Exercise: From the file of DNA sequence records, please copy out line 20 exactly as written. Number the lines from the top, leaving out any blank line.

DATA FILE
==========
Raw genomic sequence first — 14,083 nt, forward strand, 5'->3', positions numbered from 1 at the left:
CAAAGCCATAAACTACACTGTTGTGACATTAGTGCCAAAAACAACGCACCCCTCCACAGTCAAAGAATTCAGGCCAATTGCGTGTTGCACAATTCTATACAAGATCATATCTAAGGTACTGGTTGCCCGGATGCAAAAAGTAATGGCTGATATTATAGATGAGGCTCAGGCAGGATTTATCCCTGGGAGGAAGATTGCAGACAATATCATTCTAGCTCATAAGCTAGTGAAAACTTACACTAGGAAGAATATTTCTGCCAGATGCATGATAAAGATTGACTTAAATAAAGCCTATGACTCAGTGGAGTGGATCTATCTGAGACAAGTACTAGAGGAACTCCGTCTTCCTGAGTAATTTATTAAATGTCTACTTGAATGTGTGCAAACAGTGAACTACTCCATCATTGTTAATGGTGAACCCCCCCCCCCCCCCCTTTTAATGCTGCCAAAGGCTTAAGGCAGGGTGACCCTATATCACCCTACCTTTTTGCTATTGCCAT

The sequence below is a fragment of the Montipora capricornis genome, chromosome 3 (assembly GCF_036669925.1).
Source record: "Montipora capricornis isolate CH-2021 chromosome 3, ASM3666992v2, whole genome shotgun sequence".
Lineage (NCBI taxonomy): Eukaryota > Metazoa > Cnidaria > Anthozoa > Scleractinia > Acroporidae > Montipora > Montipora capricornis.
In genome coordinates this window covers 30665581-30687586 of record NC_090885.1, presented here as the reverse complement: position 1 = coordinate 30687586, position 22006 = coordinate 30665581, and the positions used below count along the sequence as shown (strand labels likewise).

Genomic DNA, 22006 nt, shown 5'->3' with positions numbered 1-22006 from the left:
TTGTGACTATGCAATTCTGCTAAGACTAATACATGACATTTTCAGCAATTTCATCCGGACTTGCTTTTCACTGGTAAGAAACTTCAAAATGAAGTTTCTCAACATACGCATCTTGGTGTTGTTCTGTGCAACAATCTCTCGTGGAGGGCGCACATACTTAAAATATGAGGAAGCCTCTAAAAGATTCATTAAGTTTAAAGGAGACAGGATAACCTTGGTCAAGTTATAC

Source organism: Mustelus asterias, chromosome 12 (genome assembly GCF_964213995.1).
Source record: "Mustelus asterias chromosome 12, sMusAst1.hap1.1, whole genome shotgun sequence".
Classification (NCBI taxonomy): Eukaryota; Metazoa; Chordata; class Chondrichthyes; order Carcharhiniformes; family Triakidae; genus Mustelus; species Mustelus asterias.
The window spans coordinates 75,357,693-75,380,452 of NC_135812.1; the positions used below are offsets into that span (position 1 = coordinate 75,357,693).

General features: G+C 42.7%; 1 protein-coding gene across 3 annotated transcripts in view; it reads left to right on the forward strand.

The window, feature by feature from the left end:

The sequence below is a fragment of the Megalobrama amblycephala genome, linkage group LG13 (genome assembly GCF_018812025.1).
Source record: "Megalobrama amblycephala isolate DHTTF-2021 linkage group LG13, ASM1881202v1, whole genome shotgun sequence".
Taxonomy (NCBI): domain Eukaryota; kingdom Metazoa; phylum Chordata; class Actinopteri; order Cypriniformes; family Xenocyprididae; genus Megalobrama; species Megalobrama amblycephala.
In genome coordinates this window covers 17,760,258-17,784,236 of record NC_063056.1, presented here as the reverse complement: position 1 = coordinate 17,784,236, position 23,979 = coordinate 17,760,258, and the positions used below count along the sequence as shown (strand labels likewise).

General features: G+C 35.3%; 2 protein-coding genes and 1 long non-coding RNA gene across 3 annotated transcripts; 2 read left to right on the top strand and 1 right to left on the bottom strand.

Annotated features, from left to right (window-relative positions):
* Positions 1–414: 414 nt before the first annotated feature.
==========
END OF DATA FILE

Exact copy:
Annotated features, from left to right (window-relative positions):